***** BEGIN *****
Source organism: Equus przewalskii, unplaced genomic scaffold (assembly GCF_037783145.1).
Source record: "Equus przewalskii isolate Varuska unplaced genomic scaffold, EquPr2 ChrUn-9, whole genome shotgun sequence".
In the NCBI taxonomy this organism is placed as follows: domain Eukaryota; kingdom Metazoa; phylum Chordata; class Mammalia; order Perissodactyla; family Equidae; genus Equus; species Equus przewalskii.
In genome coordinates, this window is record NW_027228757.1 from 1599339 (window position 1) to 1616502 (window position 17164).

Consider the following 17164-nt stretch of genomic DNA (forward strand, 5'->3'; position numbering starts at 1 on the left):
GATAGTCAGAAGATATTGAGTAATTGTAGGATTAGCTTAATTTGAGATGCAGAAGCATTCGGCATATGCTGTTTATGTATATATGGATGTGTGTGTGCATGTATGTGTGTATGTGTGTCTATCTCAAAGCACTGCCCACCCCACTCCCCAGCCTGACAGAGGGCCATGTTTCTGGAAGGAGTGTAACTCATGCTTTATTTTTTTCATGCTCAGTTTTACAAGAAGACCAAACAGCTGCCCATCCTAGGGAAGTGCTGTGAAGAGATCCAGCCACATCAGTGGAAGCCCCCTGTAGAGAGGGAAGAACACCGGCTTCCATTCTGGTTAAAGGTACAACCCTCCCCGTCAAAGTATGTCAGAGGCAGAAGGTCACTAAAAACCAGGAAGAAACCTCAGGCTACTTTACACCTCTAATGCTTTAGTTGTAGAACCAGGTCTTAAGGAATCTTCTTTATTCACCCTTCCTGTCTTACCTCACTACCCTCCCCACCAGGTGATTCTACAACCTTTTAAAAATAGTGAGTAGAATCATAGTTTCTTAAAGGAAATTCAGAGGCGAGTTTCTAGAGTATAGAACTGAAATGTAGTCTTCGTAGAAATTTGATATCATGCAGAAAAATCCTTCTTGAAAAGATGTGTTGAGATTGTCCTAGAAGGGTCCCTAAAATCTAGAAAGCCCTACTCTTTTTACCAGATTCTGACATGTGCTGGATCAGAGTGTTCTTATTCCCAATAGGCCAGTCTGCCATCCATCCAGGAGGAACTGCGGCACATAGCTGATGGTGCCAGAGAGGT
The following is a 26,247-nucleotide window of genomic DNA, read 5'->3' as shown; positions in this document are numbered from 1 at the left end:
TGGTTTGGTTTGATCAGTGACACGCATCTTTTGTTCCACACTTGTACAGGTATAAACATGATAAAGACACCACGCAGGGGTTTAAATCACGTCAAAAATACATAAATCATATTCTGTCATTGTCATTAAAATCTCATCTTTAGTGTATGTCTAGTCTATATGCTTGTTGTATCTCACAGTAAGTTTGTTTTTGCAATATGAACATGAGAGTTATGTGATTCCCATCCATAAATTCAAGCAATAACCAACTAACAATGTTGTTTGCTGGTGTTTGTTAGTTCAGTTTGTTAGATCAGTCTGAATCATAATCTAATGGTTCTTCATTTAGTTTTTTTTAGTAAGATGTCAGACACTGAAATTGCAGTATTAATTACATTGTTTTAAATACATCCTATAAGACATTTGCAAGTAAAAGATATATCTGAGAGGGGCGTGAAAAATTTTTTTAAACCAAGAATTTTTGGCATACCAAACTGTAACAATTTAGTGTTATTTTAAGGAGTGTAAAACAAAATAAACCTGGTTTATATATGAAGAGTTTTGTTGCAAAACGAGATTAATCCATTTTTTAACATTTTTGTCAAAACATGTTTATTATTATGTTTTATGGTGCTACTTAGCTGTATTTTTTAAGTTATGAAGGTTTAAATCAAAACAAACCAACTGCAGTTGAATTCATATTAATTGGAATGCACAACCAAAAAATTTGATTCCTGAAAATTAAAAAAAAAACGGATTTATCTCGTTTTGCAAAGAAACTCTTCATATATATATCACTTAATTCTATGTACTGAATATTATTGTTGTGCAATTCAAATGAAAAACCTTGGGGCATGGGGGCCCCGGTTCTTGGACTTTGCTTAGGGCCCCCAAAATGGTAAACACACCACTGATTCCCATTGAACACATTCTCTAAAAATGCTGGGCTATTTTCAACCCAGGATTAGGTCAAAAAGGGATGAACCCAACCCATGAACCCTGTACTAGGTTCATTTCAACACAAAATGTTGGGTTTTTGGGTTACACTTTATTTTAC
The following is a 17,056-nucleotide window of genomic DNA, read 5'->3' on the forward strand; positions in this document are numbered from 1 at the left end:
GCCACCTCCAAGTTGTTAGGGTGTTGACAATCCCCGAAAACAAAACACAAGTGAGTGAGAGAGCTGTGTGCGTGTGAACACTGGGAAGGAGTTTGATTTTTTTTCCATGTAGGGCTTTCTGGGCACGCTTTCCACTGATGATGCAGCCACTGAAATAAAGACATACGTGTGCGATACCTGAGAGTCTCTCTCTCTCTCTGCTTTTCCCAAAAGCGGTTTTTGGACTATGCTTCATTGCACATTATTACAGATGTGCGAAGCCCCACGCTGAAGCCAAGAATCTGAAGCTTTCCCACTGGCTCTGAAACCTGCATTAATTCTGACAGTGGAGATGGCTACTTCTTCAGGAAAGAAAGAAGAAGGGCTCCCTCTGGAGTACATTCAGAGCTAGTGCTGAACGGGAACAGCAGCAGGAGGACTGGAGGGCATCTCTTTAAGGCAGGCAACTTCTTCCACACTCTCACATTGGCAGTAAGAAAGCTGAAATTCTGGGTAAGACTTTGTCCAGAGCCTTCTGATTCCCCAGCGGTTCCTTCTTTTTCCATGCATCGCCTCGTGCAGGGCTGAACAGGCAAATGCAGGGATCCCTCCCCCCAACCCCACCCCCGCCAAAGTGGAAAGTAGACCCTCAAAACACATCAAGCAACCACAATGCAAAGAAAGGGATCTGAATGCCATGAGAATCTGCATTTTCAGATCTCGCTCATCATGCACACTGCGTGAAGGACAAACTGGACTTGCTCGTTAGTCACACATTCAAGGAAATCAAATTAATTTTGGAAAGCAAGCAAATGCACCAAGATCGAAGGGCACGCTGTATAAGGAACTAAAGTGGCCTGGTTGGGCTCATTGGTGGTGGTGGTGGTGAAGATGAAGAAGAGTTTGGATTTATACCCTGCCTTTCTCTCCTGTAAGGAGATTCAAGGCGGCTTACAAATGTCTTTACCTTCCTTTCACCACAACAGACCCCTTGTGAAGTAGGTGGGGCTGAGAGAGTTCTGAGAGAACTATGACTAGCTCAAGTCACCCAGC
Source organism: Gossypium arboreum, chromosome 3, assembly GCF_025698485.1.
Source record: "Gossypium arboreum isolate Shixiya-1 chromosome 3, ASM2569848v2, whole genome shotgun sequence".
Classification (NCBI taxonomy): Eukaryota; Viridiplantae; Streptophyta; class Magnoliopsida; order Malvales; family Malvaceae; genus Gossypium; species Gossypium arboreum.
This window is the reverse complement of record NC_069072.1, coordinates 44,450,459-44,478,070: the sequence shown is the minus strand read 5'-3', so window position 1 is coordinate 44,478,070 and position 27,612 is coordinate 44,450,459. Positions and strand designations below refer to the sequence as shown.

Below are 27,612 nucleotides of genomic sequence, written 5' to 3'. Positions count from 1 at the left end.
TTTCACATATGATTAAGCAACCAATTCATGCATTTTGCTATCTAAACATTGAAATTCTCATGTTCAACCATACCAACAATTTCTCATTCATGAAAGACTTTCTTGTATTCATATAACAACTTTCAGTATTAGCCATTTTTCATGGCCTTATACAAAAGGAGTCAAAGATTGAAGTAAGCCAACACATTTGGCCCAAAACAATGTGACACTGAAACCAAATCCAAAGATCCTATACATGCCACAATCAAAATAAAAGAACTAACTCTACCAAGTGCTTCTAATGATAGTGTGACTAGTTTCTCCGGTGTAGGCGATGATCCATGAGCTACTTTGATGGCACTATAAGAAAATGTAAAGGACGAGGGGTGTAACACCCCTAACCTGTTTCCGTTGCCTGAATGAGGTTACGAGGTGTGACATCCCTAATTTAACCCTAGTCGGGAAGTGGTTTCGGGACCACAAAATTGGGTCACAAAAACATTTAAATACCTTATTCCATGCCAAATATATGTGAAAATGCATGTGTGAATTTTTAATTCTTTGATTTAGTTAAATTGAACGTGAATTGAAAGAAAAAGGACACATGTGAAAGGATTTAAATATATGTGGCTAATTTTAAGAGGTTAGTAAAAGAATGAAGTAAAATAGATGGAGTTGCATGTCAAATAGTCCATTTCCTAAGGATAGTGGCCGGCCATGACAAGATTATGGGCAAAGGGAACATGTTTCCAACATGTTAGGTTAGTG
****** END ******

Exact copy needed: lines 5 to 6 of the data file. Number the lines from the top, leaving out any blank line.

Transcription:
Consider the following 17164-nt stretch of genomic DNA (forward strand, 5'->3'; position numbering starts at 1 on the left):
GATAGTCAGAAGATATTGAGTAATTGTAGGATTAGCTTAATTTGAGATGCAGAAGCATTCGGCATATGCTGTTTATGTATATATGGATGTGTGTGTGCATGTATGTGTGTATGTGTGTCTATCTCAAAGCACTGCCCACCCCACTCCCCAGCCTGACAGAGGGCCATGTTTCTGGAAGGAGTGTAACTCATGCTTTATTTTTTTCATGCTCAGTTTTACAAGAAGACCAAACAGCTGCCCATCCTAGGGAAGTGCTGTGAAGAGATCCAGCCACATCAGTGGAAGCCCCCTGTAGAGAGGGAAGAACACCGGCTTCCATTCTGGTTAAAGGTACAACCCTCCCCGTCAAAGTATGTCAGAGGCAGAAGGTCACTAAAAACCAGGAAGAAACCTCAGGCTACTTTACACCTCTAATGCTTTAGTTGTAGAACCAGGTCTTAAGGAATCTTCTTTATTCACCCTTCCTGTCTTACCTCACTACCCTCCCCACCAGGTGATTCTACAACCTTTTAAAAATAGTGAGTAGAATCATAGTTTCTTAAAGGAAATTCAGAGGCGAGTTTCTAGAGTATAGAACTGAAATGTAGTCTTCGTAGAAATTTGATATCATGCAGAAAAATCCTTCTTGAAAAGATGTGTTGAGATTGTCCTAGAAGGGTCCCTAAAATCTAGAAAGCCCTACTCTTTTTACCAGATTCTGACATGTGCTGGATCAGAGTGTTCTTATTCCCAATAGGCCAGTCTGCCATCCATCCAGGAGGAACTGCGGCACATAGCTGATGGTGCCAGAGAGGT